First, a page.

22 © EBSCO Authors ?00,000 Publishers 60,000+ Libraries ?0,000 Readers ?000,000 Titles 280,000+ Online Titles 14,000+ Organisations ?,000 So Why do ‘Agents’ Exist? Agent

23 © EBSCO So Why do ‘Agents’ Exist? Authors ?00,000 Publishers 60,000+ Libraries ?0,000 Readers ?000,000 Titles 280,000+ Online Titles 14,000+ Organisations ?,000 Agent Simplify Add value Representing thousands of libraries to the publishers Representing thousands of publishers to the libraries

24 © EBSCO Simplify & Add Value? Economies of Scale Reduced Overheads through eased administration. Rights Management Currency Management Outsourcing/consolidation Licensing & Authentication Awareness/Alerting ILS Interfaces Abstract & Full-text Databases Electronic Linking Industry Knowledge & Expertise

25 © EBSCO Challenges… …brought on by changes in the landscape The changing role of Intermediaries in the electronic world Declining budgets Price increases New technology eJournal Management Linking & Open URL Access v Holdings Outsourcing ILS integration Consortia Distance learning

26 © EBSCO ‘Agent’ Initiatives in the Supply the Electronic Serials Information Aggregation Services Model Licenses Agents as negotiators EDI & E-commerce ‘ Software’ services & tools

27 © EBSCO ‘Traditional’ Text Aggregators Full text plus A&I –Potential one stop shop for user –Extra revenue stream for publisher Business model –Low entry cost for publishers –Aggregator does the work & takes risk –Recent volumes embargoed to protect subscription revenue? –Library widen content base & electronic availability EBSCOhost ‘databases’, Ovid, ProQuest & Gale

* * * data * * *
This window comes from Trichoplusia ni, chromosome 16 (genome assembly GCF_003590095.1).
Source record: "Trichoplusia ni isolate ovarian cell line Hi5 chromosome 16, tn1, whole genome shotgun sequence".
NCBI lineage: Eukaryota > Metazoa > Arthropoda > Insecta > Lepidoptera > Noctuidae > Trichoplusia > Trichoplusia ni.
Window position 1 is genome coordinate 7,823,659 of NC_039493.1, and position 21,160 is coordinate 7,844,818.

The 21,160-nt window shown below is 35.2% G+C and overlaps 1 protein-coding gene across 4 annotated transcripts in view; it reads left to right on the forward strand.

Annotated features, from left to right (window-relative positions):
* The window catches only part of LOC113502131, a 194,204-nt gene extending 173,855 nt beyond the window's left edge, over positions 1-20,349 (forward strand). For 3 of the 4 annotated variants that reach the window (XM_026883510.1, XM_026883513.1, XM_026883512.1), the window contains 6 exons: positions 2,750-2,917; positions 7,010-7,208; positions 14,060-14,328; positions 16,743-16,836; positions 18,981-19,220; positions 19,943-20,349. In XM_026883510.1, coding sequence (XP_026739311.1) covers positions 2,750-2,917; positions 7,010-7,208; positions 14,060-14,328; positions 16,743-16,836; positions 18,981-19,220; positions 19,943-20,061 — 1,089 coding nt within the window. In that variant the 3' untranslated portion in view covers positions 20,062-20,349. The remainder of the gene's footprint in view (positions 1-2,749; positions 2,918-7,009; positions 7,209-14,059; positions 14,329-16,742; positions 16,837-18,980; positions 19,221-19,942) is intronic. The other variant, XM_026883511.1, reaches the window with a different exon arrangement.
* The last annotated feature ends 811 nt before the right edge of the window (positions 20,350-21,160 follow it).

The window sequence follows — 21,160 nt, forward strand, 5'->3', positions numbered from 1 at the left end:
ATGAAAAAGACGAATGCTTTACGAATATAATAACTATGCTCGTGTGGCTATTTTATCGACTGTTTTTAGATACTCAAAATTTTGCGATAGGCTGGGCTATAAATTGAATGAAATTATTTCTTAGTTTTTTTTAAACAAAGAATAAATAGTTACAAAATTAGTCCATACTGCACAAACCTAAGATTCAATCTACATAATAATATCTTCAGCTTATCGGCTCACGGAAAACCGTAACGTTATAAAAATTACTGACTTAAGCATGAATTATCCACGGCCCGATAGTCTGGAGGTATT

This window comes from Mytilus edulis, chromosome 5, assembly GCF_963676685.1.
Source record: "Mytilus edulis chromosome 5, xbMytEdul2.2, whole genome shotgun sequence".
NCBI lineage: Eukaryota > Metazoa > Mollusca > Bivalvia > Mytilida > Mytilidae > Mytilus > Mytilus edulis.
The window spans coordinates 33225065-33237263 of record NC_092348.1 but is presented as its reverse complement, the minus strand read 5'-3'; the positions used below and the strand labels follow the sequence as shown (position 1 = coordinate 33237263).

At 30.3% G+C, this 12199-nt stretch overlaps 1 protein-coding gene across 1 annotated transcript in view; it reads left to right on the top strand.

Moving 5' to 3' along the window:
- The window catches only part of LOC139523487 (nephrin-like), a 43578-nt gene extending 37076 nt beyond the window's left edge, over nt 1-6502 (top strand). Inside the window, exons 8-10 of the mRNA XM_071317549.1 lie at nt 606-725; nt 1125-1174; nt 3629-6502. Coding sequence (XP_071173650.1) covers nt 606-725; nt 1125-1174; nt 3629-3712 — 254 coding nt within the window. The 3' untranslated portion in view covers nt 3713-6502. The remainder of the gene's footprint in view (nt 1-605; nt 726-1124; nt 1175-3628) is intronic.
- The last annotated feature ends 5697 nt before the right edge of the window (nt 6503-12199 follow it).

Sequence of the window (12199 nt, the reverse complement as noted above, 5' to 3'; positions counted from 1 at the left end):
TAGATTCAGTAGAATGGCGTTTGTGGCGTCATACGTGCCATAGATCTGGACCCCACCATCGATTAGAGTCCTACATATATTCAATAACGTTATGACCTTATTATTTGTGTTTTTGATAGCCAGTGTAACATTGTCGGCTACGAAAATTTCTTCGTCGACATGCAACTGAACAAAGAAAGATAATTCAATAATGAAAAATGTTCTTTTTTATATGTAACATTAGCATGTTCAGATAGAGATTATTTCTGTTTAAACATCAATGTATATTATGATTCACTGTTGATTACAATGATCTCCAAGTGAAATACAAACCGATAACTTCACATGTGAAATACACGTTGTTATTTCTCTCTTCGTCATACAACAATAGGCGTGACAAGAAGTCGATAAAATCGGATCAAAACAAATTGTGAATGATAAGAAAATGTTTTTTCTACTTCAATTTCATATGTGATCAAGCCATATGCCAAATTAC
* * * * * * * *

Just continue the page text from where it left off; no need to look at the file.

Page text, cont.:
28 © EBSCO ‘Contracted out’ Hosting Aggregators Hosts full text in place of publisher –Restricted to contracted publishers Business model -publisher outsourcing service –charge to publisher –Publisher retains subscription revenue (existing model) MetaPress, Extenza, Highwire & Ingenta

29 © EBSCO Gateway & Hosting aggregators Point and hosts full text –Potential one stop shop for user (headers/abstracts & full-text) –High usage –Avoids data ‘silos’ Business model –Low /No charge to Agents customers –Publisher retains subscription revenue (existing model) –Library widens content base & electronic availability –Pay for view –Linking EBSCOhost EJS & SwetsWise

30 © EBSCO Model Licences

31 © EBSCO Agents as Negotiators NESLI (now replaced by non agent NESLi2) EBSCO & California State University (Journal Access Core Collection)